Continue Reading

Data Availability

Data deposition: The sequences reported in this paper have been deposited in the GenBank database (accession no. JQ946429–JQ946518).

Acknowledgments

The authors thank Dr. Ramazzotti for useful suggestions on phylogenetic analyses; Mary Forrest for article proofreading; and Prof. L. Bisson (University of California–Davis), Prof. M. Blackwell (Louisiana State University), Dr. S. Jindamorakot (Biotec Culture Collection, Thailand), Prof. C. Kurtzman (ARS culture collection, United States), and Prof. J.P. Sampaio for providing strains. This project was supported by SYBARIS Grant 242220 and by Cantina Isole e Olena grants. Funds for insect culture were provided by the University of Florence.

Supporting Information

Appendix (PDF)
Supporting Information
sd01.xls

References

1
PE McGovern, et al., Fermented beverages of pre- and proto-historic China. Proc Natl Acad Sci USA 101, 17593–17598 (2004).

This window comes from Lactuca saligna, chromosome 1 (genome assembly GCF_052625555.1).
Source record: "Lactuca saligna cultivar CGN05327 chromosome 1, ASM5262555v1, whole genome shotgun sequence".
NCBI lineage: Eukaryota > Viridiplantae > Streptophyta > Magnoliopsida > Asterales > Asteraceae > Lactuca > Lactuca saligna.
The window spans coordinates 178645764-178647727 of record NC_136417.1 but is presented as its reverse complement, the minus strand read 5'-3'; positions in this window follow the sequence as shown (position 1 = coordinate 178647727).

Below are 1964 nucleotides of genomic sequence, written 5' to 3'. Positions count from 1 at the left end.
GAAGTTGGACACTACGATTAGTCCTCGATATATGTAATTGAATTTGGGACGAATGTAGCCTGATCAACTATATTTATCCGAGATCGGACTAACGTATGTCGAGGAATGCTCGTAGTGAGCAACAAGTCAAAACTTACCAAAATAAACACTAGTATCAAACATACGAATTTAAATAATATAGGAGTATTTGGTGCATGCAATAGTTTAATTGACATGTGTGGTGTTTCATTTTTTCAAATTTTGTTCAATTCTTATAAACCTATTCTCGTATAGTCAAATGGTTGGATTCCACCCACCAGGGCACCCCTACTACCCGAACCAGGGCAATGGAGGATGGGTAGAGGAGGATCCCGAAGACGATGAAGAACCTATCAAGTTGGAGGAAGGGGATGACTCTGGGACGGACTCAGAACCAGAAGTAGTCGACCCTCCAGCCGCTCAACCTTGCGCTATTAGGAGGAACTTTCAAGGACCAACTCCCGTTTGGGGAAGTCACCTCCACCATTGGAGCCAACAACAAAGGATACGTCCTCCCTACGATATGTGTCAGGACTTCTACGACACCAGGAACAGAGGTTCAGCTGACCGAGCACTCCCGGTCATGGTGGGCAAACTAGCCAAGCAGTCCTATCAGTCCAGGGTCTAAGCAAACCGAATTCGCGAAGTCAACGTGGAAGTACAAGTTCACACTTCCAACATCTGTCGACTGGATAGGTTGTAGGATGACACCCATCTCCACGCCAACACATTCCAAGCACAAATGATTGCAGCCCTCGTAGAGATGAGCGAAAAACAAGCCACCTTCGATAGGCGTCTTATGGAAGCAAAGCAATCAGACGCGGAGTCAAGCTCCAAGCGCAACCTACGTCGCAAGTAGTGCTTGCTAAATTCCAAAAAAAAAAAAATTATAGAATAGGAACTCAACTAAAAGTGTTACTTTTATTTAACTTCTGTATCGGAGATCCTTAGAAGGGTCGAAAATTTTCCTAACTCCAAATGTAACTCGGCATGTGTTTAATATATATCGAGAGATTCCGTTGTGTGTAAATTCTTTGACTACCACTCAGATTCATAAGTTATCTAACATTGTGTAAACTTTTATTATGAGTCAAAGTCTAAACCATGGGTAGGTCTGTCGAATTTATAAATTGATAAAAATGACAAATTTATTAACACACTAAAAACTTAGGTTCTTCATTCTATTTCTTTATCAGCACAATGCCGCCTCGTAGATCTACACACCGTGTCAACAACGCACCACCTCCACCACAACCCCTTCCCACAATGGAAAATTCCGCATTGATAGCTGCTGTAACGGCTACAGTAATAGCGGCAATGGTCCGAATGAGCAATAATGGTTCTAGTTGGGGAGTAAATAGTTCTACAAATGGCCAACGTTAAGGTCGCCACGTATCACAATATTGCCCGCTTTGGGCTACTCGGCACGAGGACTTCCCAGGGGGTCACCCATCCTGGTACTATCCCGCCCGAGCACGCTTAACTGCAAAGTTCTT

2
D Cavalieri, PE McGovern, DL Hartl, R Mortimer, M Polsinelli, Evidence for S. cerevisiae fermentation in ancient wine. J Mol Evol 57, S226–S232 (2003).
3
M Teresa Fernández-Espinar, E Barrio, A Querol, Analysis of the genetic variability in the species of the Saccharomyces sensu stricto complex. Yeast 20, 1213–1226 (2003).
4
P Veiga-Crespo, M Poza, M Prieto-Alcedo, TG Villa, Ancient genes of Saccharomyces cerevisiae. Microbiology 150, 2221–2227 (2004).
5
JC Fay, JA Benavides, Evidence for domesticated and wild populations of Saccharomyces cerevisiae. PLoS Genet 1, 66–71 (2005).
6
RK Mortimer, P Romano, G Suzzi, M Polsinelli, Genome renewal: A new phenomenon revealed from a genetic study of 43 strains of Saccharomyces cerevisiae derived from natural fermentation of grape musts. Yeast 10, 1543–1552 (1994).
7
M Polsinelli, P Romano, G Suzzi, R Mortimer, Multiple strains of Saccharomyces cerevisiae on a single grape vine. Lett Appl Microbiol 23, 110–114 (1996).